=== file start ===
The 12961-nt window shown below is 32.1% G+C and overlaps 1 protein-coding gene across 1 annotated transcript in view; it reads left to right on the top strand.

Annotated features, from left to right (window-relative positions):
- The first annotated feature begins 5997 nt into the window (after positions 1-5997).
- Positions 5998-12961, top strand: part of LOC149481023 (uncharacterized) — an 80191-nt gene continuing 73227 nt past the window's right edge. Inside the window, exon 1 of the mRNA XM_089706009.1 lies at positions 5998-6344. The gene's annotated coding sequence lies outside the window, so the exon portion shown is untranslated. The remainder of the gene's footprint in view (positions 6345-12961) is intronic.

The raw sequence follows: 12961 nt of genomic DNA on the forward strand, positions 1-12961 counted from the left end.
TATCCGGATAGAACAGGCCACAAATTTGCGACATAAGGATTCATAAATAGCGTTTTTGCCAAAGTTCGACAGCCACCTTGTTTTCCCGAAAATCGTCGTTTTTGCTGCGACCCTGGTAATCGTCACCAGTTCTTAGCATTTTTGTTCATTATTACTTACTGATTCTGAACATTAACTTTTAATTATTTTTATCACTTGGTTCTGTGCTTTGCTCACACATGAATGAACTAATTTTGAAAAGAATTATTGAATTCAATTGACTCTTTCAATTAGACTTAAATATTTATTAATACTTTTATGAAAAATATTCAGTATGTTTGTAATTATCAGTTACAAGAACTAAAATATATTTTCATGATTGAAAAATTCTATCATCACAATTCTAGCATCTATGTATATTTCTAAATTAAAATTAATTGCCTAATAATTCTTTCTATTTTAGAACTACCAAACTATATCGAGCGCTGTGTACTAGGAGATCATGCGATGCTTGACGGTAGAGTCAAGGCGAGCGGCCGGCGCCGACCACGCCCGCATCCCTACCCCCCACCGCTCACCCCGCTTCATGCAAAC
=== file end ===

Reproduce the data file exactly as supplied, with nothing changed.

The 12961-nt window shown below is 32.1% G+C and overlaps 1 protein-coding gene across 1 annotated transcript in view; it reads left to right on the top strand.

Annotated features, from left to right (window-relative positions):
- The first annotated feature begins 5997 nt into the window (after positions 1-5997).
- Positions 5998-12961, top strand: part of LOC149481023 (uncharacterized) — an 80191-nt gene continuing 73227 nt past the window's right edge. Inside the window, exon 1 of the mRNA XM_089706009.1 lies at positions 5998-6344. The gene's annotated coding sequence lies outside the window, so the exon portion shown is untranslated. The remainder of the gene's footprint in view (positions 6345-12961) is intronic.

The raw sequence follows: 12961 nt of genomic DNA on the forward strand, positions 1-12961 counted from the left end.
TATCCGGATAGAACAGGCCACAAATTTGCGACATAAGGATTCATAAATAGCGTTTTTGCCAAAGTTCGACAGCCACCTTGTTTTCCCGAAAATCGTCGTTTTTGCTGCGACCCTGGTAATCGTCACCAGTTCTTAGCATTTTTGTTCATTATTACTTACTGATTCTGAACATTAACTTTTAATTATTTTTATCACTTGGTTCTGTGCTTTGCTCACACATGAATGAACTAATTTTGAAAAGAATTATTGAATTCAATTGACTCTTTCAATTAGACTTAAATATTTATTAATACTTTTATGAAAAATATTCAGTATGTTTGTAATTATCAGTTACAAGAACTAAAATATATTTTCATGATTGAAAAATTCTATCATCACAATTCTAGCATCTATGTATATTTCTAAATTAAAATTAATTGCCTAATAATTCTTTCTATTTTAGAACTACCAAACTATATCGAGCGCTGTGTACTAGGAGATCATGCGATGCTTGACGGTAGAGTCAAGGCGAGCGGCCGGCGCCGACCACGCCCGCATCCCTACCCCCCACCGCTCACCCCGCTTCATGCAAAC